Sausages contain extremely large amounts of preservatives and other chemical substances. Consumed even in small quantities, processed meats such as sausages could increase the risk of cancer. Modern sausages are a complex chemical product, only a small fraction of what we would call actual “meat”.

None of the key ingredients in the sausage can be considered natural, since they all undergo multi-stage and highly aggressive processing. Typical raw materials for the manufacture of even expensive sausages are the so-called animals with undergoing intensive “fattening.” These animals are kept in restricted conditions that barely allow them to move. Since such pigs and cows are practically immobile, their meat becomes extremely fatty, while having a light color and a loose consistency.

If under normal conditions the cow eats fresh grass, then the cow from the meat processing plant lives on corn (naturally, the cheapest and most modified corn) and protein supplements, often representing the ground bones of the slaughtered kin. The result is a shift in fat balance towards the harmful omega-6 fats found in corn.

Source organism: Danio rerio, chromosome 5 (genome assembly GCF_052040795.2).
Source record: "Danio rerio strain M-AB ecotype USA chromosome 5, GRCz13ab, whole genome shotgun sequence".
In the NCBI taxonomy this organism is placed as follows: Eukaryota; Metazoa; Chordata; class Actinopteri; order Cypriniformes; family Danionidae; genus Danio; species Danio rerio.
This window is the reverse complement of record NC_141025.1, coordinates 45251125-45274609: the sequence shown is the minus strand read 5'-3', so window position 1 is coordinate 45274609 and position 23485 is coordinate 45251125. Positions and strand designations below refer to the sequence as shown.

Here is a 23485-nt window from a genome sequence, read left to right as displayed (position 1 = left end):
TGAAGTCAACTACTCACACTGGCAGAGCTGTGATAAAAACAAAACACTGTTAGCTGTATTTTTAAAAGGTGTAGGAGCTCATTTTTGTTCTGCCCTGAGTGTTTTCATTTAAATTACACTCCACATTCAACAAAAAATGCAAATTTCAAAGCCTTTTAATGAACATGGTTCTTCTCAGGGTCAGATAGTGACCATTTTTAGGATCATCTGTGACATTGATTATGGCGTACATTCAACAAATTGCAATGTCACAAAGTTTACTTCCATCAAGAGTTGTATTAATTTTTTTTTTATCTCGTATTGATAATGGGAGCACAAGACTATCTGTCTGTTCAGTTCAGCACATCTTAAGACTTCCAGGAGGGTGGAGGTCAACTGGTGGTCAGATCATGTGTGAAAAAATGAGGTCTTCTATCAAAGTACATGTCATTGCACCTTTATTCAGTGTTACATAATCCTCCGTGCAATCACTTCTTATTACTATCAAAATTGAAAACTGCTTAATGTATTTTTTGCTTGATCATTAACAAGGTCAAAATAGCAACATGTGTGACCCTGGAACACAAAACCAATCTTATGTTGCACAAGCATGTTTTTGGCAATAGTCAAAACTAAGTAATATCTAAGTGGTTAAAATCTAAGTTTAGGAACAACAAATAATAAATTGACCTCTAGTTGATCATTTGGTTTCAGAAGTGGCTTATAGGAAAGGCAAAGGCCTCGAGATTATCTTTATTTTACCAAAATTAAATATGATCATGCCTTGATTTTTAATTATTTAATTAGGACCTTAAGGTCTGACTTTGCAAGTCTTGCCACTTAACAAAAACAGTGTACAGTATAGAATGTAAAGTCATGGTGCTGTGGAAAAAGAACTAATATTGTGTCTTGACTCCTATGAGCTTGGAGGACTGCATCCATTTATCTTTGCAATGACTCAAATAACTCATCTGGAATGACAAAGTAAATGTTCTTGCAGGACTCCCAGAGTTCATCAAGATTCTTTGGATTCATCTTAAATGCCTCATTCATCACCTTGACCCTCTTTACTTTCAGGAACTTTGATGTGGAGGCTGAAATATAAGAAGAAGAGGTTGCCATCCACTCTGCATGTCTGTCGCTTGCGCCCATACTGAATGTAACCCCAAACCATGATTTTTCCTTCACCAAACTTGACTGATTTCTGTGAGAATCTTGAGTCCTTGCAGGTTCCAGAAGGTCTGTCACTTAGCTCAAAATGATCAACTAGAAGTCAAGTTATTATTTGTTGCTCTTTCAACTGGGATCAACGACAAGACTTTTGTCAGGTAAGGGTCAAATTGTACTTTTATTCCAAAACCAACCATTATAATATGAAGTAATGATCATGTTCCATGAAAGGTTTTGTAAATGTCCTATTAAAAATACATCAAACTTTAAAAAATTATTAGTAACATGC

It is important to note that meat processing plants process up to 98% of the carcass of a killed animal. Fat from the skins and bones is melted and added to the minced meat to get a sausage sausage. Additionally, hydrogenated vegetable fats are introduced into the composition of the product – unfortunately, during the aggressive processing, dangerous trans fats appear in them.

Among other things, as part of cheap sausages and sausages, some of the meat can be replaced with soy protein. However, the main problem of this protein is not at all in soybean itself, but, again, in aggressive chemical processes. To give soybeans the desired texture properties, they can be soaked in an alkaline solution, bleached, and so on.